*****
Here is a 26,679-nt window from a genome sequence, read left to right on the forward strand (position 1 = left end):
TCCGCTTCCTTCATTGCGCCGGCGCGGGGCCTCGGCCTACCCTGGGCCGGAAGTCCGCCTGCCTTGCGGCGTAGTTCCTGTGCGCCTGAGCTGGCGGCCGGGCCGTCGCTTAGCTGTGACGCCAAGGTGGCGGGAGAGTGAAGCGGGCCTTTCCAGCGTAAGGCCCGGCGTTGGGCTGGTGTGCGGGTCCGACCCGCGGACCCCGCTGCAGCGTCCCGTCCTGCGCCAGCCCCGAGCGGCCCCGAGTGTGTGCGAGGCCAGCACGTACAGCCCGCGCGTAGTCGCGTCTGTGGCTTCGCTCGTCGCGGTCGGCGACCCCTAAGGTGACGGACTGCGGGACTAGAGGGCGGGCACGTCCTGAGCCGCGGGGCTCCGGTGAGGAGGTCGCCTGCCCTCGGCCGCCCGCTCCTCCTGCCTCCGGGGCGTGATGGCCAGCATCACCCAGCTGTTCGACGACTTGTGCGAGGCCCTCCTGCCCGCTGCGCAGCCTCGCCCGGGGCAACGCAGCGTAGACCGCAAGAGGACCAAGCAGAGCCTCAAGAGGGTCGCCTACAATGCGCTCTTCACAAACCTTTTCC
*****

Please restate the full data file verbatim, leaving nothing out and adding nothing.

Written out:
Here is a 26,679-nt window from a genome sequence, read left to right on the forward strand (position 1 = left end):
TCCGCTTCCTTCATTGCGCCGGCGCGGGGCCTCGGCCTACCCTGGGCCGGAAGTCCGCCTGCCTTGCGGCGTAGTTCCTGTGCGCCTGAGCTGGCGGCCGGGCCGTCGCTTAGCTGTGACGCCAAGGTGGCGGGAGAGTGAAGCGGGCCTTTCCAGCGTAAGGCCCGGCGTTGGGCTGGTGTGCGGGTCCGACCCGCGGACCCCGCTGCAGCGTCCCGTCCTGCGCCAGCCCCGAGCGGCCCCGAGTGTGTGCGAGGCCAGCACGTACAGCCCGCGCGTAGTCGCGTCTGTGGCTTCGCTCGTCGCGGTCGGCGACCCCTAAGGTGACGGACTGCGGGACTAGAGGGCGGGCACGTCCTGAGCCGCGGGGCTCCGGTGAGGAGGTCGCCTGCCCTCGGCCGCCCGCTCCTCCTGCCTCCGGGGCGTGATGGCCAGCATCACCCAGCTGTTCGACGACTTGTGCGAGGCCCTCCTGCCCGCTGCGCAGCCTCGCCCGGGGCAACGCAGCGTAGACCGCAAGAGGACCAAGCAGAGCCTCAAGAGGGTCGCCTACAATGCGCTCTTCACAAACCTTTTCC